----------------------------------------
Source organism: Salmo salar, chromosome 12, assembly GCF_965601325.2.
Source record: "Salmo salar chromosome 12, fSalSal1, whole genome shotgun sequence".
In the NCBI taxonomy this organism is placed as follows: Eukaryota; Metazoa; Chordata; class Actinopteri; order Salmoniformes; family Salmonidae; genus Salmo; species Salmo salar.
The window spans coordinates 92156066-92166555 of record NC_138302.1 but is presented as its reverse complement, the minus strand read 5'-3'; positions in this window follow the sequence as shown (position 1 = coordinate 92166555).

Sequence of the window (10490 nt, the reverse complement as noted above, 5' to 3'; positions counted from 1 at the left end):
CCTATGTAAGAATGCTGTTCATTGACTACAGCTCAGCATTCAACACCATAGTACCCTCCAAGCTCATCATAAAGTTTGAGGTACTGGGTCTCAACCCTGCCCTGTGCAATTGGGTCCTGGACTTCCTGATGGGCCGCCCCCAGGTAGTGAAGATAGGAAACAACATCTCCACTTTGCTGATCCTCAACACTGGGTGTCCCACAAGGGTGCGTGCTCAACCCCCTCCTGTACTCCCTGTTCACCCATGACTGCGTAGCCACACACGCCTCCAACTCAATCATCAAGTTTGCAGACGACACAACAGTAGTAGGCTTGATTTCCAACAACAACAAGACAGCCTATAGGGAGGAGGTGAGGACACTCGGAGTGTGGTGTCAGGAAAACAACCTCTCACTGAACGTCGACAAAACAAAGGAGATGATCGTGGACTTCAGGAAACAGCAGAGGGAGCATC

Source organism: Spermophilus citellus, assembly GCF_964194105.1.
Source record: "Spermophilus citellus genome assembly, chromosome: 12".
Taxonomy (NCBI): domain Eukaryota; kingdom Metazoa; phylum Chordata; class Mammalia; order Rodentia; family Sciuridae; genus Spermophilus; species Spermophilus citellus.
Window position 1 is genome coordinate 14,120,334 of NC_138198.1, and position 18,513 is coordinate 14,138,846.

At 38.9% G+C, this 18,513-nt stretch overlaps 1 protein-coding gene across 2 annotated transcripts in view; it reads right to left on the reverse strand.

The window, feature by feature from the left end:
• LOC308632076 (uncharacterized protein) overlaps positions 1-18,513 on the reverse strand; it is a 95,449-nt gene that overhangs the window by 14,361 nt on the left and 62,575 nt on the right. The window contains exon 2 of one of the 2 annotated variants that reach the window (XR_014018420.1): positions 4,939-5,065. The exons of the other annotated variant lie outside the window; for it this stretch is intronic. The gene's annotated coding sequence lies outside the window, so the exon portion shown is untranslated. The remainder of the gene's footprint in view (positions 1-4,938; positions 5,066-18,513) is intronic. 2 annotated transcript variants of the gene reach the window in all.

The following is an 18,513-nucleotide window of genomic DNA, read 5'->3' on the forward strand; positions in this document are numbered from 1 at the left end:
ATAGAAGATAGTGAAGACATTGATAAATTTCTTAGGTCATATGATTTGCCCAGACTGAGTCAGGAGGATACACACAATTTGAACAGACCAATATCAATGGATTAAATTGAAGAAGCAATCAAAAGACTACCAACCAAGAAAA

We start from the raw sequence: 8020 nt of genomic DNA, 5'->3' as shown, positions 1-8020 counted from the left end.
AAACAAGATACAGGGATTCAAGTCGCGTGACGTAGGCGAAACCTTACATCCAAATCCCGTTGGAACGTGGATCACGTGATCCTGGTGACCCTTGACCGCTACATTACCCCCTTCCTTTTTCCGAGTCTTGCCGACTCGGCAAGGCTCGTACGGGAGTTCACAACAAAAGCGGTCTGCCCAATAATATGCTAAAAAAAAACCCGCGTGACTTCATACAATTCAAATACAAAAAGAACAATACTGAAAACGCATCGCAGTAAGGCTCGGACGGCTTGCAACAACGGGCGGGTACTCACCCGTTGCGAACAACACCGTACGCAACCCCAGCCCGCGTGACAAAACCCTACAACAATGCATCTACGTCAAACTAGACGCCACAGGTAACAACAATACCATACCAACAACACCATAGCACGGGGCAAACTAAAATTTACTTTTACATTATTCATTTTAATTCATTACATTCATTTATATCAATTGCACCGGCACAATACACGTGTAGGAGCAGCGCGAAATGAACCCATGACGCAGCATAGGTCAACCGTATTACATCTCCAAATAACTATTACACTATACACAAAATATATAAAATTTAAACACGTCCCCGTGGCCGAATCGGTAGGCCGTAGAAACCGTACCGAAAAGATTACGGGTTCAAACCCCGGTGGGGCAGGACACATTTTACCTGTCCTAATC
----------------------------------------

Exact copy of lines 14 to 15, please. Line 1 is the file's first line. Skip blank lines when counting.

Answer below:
The following is an 18,513-nucleotide window of genomic DNA, read 5'->3' on the forward strand; positions in this document are numbered from 1 at the left end:
ATAGAAGATAGTGAAGACATTGATAAATTTCTTAGGTCATATGATTTGCCCAGACTGAGTCAGGAGGATACACACAATTTGAACAGACCAATATCAATGGATTAAATTGAAGAAGCAATCAAAAGACTACCAACCAAGAAAA